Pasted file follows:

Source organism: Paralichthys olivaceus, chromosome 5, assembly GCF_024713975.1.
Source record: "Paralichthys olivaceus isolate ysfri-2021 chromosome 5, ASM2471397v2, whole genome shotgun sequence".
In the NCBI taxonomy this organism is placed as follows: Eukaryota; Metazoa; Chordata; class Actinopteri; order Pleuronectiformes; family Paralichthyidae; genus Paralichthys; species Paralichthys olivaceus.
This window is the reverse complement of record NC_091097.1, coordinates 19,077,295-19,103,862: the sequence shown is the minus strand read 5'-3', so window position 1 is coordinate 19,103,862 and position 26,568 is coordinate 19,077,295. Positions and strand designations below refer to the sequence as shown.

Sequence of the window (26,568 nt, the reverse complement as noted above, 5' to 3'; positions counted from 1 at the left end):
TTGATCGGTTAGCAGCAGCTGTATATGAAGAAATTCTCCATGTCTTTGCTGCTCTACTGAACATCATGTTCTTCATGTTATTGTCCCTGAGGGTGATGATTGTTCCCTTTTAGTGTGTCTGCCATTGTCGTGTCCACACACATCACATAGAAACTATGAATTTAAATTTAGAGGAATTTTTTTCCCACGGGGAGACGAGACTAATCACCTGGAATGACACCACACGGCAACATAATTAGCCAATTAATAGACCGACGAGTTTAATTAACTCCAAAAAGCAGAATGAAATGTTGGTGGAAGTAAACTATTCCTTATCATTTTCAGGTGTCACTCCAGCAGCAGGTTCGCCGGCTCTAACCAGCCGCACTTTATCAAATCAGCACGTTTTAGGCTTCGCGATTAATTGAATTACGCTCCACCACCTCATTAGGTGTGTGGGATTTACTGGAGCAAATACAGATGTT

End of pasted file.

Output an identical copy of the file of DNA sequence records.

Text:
Source organism: Paralichthys olivaceus, chromosome 5, assembly GCF_024713975.1.
Source record: "Paralichthys olivaceus isolate ysfri-2021 chromosome 5, ASM2471397v2, whole genome shotgun sequence".
In the NCBI taxonomy this organism is placed as follows: Eukaryota; Metazoa; Chordata; class Actinopteri; order Pleuronectiformes; family Paralichthyidae; genus Paralichthys; species Paralichthys olivaceus.
This window is the reverse complement of record NC_091097.1, coordinates 19,077,295-19,103,862: the sequence shown is the minus strand read 5'-3', so window position 1 is coordinate 19,103,862 and position 26,568 is coordinate 19,077,295. Positions and strand designations below refer to the sequence as shown.

Sequence of the window (26,568 nt, the reverse complement as noted above, 5' to 3'; positions counted from 1 at the left end):
TTGATCGGTTAGCAGCAGCTGTATATGAAGAAATTCTCCATGTCTTTGCTGCTCTACTGAACATCATGTTCTTCATGTTATTGTCCCTGAGGGTGATGATTGTTCCCTTTTAGTGTGTCTGCCATTGTCGTGTCCACACACATCACATAGAAACTATGAATTTAAATTTAGAGGAATTTTTTTCCCACGGGGAGACGAGACTAATCACCTGGAATGACACCACACGGCAACATAATTAGCCAATTAATAGACCGACGAGTTTAATTAACTCCAAAAAGCAGAATGAAATGTTGGTGGAAGTAAACTATTCCTTATCATTTTCAGGTGTCACTCCAGCAGCAGGTTCGCCGGCTCTAACCAGCCGCACTTTATCAAATCAGCACGTTTTAGGCTTCGCGATTAATTGAATTACGCTCCACCACCTCATTAGGTGTGTGGGATTTACTGGAGCAAATACAGATGTT